Vickey Siggers is a star in the Boston Basics firmament. She coordinates the Boston Family Engagement Network, Mattapan Hugs and Play groups, and the Mattapan Food and Fitness Coalition. She also conducts Welcome Baby visits and trains a cadre of local residents as Parent Partners. Vickey is based at the Boston Family Engagement Network and is a proud grandmother to her four-year-old grandson. Today Vickey talks to us about how the Basics affects her life and work, personally and professionally.
Vickey Siggers with her 4-year-old grandson. Photo Credit: Vickey Siggers
Welcome Vickey! When did you first hear about the Boston Basics?
Being part of the Boston Family Engagement Network, we were invited to the Boston Basics launch about three years ago.
There were a lot of similarities with some of the work that we were already doing. So, I found that it was a really useful tool. The team had lots of information, handouts, and I especially loved the videos.
What did you love about the videos?
A few of the scenes were filmed in Ryan Park, which is a place I take my grandson. I loved that they included people who lived in the community, some of whom I knew. It made me feel comfortable sharing the videos with our families.
That's powerful to be able to show families locally-produced resources and Boston residents practicing the Basics. You mentioned there were some similarities with the work you were already doing. What do you mean?
Talk, Read, Play is a campaign, sponsored by Countdown to Kindergarten with similar ideas, such as emphasizing to parents that they are their child’s first teacher. They also help families understand the importance of engaging with their children.
I never want to make parents feel like they are doing something wrong. I always want to make sure I am celebrating what they are doing, as well as offering other options to hopefully make their lives a little easier.
Some moms have only been here [in Boston] for a few months and don’t have anyone to go to for support. My job is to help them celebrate being a parent.
In doing this, I’ve had to learn about different cultures and how others parent differently.
Can you talk about some of the ways culture plays into your work with families?
That was something I had to learn. I really had to step back and look at myself because I couldn’t understand the challenges some parents had when it came to engaging with their child, in ways that recognized their incredible power as the child’s first teacher. After talking with several families, I realized that they were not raised like that, and it’s not how they do things in their culture.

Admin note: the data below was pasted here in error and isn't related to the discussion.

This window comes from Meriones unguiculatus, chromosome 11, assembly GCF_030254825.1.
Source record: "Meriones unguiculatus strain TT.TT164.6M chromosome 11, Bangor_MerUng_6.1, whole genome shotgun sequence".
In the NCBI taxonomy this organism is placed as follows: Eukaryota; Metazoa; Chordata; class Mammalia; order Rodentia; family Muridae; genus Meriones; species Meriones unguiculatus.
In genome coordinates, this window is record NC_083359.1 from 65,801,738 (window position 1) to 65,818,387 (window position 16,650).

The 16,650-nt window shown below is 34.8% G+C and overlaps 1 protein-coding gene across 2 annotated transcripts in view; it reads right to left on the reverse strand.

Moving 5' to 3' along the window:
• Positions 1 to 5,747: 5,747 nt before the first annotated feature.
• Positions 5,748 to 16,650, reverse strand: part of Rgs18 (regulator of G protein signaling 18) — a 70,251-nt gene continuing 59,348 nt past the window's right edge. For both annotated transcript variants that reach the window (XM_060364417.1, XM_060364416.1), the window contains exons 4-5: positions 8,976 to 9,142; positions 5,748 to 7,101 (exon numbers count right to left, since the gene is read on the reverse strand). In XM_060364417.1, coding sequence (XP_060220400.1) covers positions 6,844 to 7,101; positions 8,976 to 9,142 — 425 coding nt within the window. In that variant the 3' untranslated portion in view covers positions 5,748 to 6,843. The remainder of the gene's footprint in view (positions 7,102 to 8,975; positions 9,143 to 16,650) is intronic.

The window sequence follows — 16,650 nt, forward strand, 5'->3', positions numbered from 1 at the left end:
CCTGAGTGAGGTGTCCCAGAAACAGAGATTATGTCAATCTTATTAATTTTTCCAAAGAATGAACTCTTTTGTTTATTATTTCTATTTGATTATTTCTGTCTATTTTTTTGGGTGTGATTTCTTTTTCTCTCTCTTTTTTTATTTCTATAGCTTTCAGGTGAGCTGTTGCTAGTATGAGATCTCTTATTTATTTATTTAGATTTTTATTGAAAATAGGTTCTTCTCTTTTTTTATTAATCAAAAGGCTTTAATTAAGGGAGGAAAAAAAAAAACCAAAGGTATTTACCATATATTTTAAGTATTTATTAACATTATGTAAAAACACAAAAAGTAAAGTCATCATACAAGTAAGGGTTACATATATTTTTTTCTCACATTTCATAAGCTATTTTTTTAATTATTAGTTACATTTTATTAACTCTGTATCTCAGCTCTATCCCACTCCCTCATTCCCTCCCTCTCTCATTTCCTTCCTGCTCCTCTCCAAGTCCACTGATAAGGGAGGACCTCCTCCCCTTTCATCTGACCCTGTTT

For example, I found that some people with Caribbean backgrounds view teachers as trusted guides, similar to priests and nuns. That means they see their responsibility as parents as more focused on clothing and feeding their child rather than “teaching.”
My goal is to help parents understand that it’s okay to be down on the floor with their child, reading or playing with them. A lot of parents didn’t know that they can start reading to their child when the child is in the belly. They looked at me like I was crazy.
Over time, I explain that reading helps a child’s vocabulary grow. That helps them to be school ready. I explain that we don’t want our children to be behind. We don’t want them to struggle. We want their academic experience to be a positive one that they will enjoy.
Since most of your families come from cultural backgrounds outside the U.S., how long does it take them to be receptive to the Basics?
Getting families to come to our playgroups is an important first step.
Storytime at the Mattapan Playgroup. Photo Credit: Vickey Siggers
We may get a referral or I may personally see someone at the laundromat or grocery store. I then give them information on the services we offer like Welcome Baby, which is a home visit where we bring families a bag full of diapers, books, and other items for their child.
As a follow-up, we invite them to the playgroup. Some families don’t come, but a lot do. And once families visit, they keep coming back every week. While they are there, we are constantly using elements of Boston Basics.
Which one stands out for you?
Maximizing love and managing stress is all about self-care. So, we started doing baby yoga every other month with the families. It was supposed to be the mom or dad doing yoga with the baby, but most of the time it’s just the parent needing the yoga. (laughs)